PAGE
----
Chicago’s Fitness is a band that hit me out of nowhere. We get a handful of band’s like that every year, the sort that send you reeling with a name you’ve never heard and a sound you’re glad you had. In this case, the connection was Don’t Panic Records, who handled the vinyl of the fantastic Davey Dynamite release last year. Fitness’ Puppet Show is a six song EP, a youthful and scrappy concoction of pop punk with tons of guitar leads, self loathing, and sing a longs.
Puppet Showgrabs you from the first song, immediately familiar and simultaneously new. If you sniff around, you can hear the influences, but none of them ever quite come to define their sound. The first one that came to mind for me was Hot Water Music, who’s dueling guitar leads became an oft-copied sonic idiosyncrasy, but Fitness don’t play it with the same post-hardcore edge. When Fitness plays them, they have a more electric, less serpentine and melancholy feel. It’s this pop sensibility that signals Fitness as more than a band of Gainesville acolytes. They don’t have that droney edge, that sense that they ended up writing singalong songs through mad scientist potion mixing, deconstruction and rebuilding. No, Fitness has a knack for pop songwriting, strong melodies are the glue that holds their songs together, and in this sense they sound a bit like Junior Battles or Problem Daughter. But, Fitness is propulsive, more straight-ahead than either of those– when a song gets out of its cage, it rampages.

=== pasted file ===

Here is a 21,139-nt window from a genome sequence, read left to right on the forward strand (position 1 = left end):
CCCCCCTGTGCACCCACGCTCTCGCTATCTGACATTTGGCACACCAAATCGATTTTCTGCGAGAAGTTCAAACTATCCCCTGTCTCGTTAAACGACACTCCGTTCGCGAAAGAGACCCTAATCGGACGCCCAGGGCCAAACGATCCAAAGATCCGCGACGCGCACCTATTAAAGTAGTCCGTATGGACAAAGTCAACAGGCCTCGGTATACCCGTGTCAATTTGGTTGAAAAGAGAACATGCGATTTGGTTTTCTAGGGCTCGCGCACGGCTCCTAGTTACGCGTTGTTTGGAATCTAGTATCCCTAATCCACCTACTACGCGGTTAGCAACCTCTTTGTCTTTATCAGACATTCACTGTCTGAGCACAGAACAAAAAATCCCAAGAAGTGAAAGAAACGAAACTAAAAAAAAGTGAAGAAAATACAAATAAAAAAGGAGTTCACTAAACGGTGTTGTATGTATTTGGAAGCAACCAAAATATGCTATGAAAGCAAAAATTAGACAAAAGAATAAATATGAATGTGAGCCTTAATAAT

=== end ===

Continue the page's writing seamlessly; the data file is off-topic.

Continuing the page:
Album opener “Road Lizard” is a good example of this: guttural vocal delivery, guitar leads flexing at each other over an insistent beat. It has its own mix of energies, and it always comes as a surprise, that the vocals are as raw sounding as they are. Separated from the rest of the track, they could’ve been from a hardcore band– that’s how much snarl they put on the words. But with the instrumentation’s bouncy energy, it becomes this airy and energetic brand of pop punk.
There’s a difference between good playing and good songwriting. One of them allows a band a spot on bills, it sounds tight live but doesn’t stick with you for the drive home. The latter keeps the songs stamped on a time and place, we grow on them and they grow on us. Fitness has a cool sound, but what they also have is songwriting chops to spare. Puppet Show reminds me of the Dead Bars EP, in that is expresses a sharp and consistent songwriting vision, with defeatist lyrics met with triumphant melody. “Roseanne’s Bar”’s 60s pop chorus starts with the line “Call me a liar, call me pathetic…,” sounding like a Phil Spector penned Nirvana song. These are the types of decisions that make the sort of inward-focused punk that has become popular in the last ten years stick, rather than remaining a competent copy of a copy. The best airings of grievances come with a hook, a recognition in the crowd that as you sing along, there’s a kindred spirit out there, a conversation between artist and audience where the response is: me too.
To sum it all up with a thesis logline: Puppet Show is a great EP from a band poised to do a lot more in the future. They’re exciting, there’s a sense of urgency to their music that’s infectious, enough aggression to sell the venom in the lyrics. Each song is an experience, with busy leads that bounce off each other like billiard balls on break, full throated singalongs begging to be shouted back; songs that come out swinging, gloves in the air and a pep in their step, hungry for connection.
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